Space for Architecture
Book Review

A successful architect is not only a talented designer but also a powerful persuader. Anyone who has seen John Tuomey talk will know that his eloquent and lyrical explanations demonstrate real powers of persuasion.

In this context, it is a fascinating exercise to compare the beautiful watercolour sketches, graphic plans, working models and pithy conceptual notions with final photographs of buildings. How cannily and wonderfully they portray architectural ideas. But it’s one thing to persuade, another to deliver: here is a practice that can do both.

I think the secret lies in O’Donnell & Tuomey’s mastery of storytelling. The book reflects this, identifying themes and weaving stories between chapters, buildings and places. Links are made between their life experiences and their architecture, and between their thinking / research (typified by the phased conversion of their own home and their exhibitions at the Venice Biennale) and their projects. These are thought-provoking and offer a glimpse into their world. It is, of course, a carefully crafted glimpse, but one that offers reassurance that - with perseverance - astonishing architecture can be achieved.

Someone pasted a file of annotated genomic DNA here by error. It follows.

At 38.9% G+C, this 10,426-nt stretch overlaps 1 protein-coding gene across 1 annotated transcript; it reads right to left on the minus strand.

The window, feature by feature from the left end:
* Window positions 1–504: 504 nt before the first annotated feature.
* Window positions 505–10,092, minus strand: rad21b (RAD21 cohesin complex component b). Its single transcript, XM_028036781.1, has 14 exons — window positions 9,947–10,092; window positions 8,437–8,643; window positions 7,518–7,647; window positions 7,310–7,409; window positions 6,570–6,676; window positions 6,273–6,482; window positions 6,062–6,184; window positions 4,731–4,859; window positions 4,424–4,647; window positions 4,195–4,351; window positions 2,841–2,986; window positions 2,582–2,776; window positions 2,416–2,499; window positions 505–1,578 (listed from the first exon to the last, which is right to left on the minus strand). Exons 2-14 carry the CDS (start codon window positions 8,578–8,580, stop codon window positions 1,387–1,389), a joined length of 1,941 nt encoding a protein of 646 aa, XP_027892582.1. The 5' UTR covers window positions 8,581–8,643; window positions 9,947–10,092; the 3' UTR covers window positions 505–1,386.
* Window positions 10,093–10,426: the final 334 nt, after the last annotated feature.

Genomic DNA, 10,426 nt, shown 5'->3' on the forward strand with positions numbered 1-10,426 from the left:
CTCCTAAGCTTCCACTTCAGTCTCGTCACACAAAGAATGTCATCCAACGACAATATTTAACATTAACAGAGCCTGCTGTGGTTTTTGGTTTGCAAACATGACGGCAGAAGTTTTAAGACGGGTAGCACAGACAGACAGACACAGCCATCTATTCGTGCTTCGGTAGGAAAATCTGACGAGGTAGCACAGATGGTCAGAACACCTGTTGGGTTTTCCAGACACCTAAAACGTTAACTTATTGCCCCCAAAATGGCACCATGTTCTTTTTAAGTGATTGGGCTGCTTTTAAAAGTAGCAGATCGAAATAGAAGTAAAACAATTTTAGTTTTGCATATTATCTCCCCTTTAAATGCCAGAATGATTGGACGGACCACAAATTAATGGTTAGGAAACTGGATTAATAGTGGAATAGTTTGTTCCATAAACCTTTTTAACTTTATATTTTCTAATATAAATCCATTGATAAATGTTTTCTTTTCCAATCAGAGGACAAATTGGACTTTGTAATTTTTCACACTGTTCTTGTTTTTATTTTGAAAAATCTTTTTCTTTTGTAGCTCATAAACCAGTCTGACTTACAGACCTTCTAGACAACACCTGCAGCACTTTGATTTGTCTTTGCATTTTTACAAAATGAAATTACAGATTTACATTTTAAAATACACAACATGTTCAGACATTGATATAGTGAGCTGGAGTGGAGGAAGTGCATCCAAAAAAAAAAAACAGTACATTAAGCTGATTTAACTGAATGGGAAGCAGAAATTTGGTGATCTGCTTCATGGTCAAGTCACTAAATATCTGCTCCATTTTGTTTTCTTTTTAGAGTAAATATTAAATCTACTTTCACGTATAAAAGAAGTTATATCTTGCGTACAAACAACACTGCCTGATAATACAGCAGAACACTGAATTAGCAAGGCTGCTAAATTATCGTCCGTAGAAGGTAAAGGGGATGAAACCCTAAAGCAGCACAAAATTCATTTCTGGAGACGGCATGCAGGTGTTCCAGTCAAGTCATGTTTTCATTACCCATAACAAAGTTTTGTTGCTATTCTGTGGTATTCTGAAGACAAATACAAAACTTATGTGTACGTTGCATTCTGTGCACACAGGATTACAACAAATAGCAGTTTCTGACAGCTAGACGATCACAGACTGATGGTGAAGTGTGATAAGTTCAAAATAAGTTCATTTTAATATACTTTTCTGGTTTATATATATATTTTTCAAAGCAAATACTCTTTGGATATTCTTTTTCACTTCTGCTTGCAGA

The book is a lovely thing. It is hard-backed, weighty, serious, with quality paper and print, well-set text, and carefully chosen fonts.

Who is the book aimed at? Pre-established fans of the practice looking for a stylish book to admire, a few lessons on how to portray ideas, as well as for some clues to help read the “tortured geometry” of their buildings. The book consciously tries to capture and reflect the personality and preoccupations of the practice. It does so pretty well. After all, this is a team with the power of persuasion.

This article first appeared on bdonline on 28 October 2014